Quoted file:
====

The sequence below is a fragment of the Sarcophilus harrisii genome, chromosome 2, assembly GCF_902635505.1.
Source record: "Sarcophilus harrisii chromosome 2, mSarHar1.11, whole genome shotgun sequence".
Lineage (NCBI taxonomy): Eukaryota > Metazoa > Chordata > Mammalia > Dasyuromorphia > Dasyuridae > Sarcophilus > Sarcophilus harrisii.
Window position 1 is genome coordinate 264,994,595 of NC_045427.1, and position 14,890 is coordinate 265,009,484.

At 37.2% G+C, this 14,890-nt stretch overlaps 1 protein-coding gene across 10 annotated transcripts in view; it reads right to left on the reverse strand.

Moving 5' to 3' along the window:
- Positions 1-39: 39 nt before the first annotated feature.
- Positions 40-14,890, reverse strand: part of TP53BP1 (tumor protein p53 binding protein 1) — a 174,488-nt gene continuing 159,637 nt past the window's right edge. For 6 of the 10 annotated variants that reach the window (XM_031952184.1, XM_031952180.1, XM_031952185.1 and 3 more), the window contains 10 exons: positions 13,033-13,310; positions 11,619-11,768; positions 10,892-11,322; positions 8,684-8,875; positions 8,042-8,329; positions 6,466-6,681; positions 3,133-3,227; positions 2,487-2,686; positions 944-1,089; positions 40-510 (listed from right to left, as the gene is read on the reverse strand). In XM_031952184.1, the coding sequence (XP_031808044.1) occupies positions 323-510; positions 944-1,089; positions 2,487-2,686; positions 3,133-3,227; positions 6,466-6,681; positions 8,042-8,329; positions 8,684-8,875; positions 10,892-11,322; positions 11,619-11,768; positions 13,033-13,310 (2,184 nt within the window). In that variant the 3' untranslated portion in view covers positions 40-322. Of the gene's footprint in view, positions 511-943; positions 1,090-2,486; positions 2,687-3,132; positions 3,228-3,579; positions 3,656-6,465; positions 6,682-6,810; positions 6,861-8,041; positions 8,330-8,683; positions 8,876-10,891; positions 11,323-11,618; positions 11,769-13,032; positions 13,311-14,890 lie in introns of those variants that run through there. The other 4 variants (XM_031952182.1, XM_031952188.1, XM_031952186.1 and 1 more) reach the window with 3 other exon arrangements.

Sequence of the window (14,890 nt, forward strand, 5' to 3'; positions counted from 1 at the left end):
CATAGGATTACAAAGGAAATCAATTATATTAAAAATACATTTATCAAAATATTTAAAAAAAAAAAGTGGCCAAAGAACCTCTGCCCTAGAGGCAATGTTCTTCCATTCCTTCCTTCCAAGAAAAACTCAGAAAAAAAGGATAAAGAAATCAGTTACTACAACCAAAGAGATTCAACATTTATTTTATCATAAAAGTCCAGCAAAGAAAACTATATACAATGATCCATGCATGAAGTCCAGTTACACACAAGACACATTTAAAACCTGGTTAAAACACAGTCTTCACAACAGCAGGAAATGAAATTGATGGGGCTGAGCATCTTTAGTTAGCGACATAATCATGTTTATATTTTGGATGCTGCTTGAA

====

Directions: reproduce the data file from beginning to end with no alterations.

The sequence below is a fragment of the Sarcophilus harrisii genome, chromosome 2, assembly GCF_902635505.1.
Source record: "Sarcophilus harrisii chromosome 2, mSarHar1.11, whole genome shotgun sequence".
Lineage (NCBI taxonomy): Eukaryota > Metazoa > Chordata > Mammalia > Dasyuromorphia > Dasyuridae > Sarcophilus > Sarcophilus harrisii.
Window position 1 is genome coordinate 264,994,595 of NC_045427.1, and position 14,890 is coordinate 265,009,484.

At 37.2% G+C, this 14,890-nt stretch overlaps 1 protein-coding gene across 10 annotated transcripts in view; it reads right to left on the reverse strand.

Moving 5' to 3' along the window:
- Positions 1-39: 39 nt before the first annotated feature.
- Positions 40-14,890, reverse strand: part of TP53BP1 (tumor protein p53 binding protein 1) — a 174,488-nt gene continuing 159,637 nt past the window's right edge. For 6 of the 10 annotated variants that reach the window (XM_031952184.1, XM_031952180.1, XM_031952185.1 and 3 more), the window contains 10 exons: positions 13,033-13,310; positions 11,619-11,768; positions 10,892-11,322; positions 8,684-8,875; positions 8,042-8,329; positions 6,466-6,681; positions 3,133-3,227; positions 2,487-2,686; positions 944-1,089; positions 40-510 (listed from right to left, as the gene is read on the reverse strand). In XM_031952184.1, the coding sequence (XP_031808044.1) occupies positions 323-510; positions 944-1,089; positions 2,487-2,686; positions 3,133-3,227; positions 6,466-6,681; positions 8,042-8,329; positions 8,684-8,875; positions 10,892-11,322; positions 11,619-11,768; positions 13,033-13,310 (2,184 nt within the window). In that variant the 3' untranslated portion in view covers positions 40-322. Of the gene's footprint in view, positions 511-943; positions 1,090-2,486; positions 2,687-3,132; positions 3,228-3,579; positions 3,656-6,465; positions 6,682-6,810; positions 6,861-8,041; positions 8,330-8,683; positions 8,876-10,891; positions 11,323-11,618; positions 11,769-13,032; positions 13,311-14,890 lie in introns of those variants that run through there. The other 4 variants (XM_031952182.1, XM_031952188.1, XM_031952186.1 and 1 more) reach the window with 3 other exon arrangements.

Sequence of the window (14,890 nt, forward strand, 5' to 3'; positions counted from 1 at the left end):
CATAGGATTACAAAGGAAATCAATTATATTAAAAATACATTTATCAAAATATTTAAAAAAAAAAAGTGGCCAAAGAACCTCTGCCCTAGAGGCAATGTTCTTCCATTCCTTCCTTCCAAGAAAAACTCAGAAAAAAAGGATAAAGAAATCAGTTACTACAACCAAAGAGATTCAACATTTATTTTATCATAAAAGTCCAGCAAAGAAAACTATATACAATGATCCATGCATGAAGTCCAGTTACACACAAGACACATTTAAAACCTGGTTAAAACACAGTCTTCACAACAGCAGGAAATGAAATTGATGGGGCTGAGCATCTTTAGTTAGCGACATAATCATGTTTATATTTTGGATGCTGCTTGAA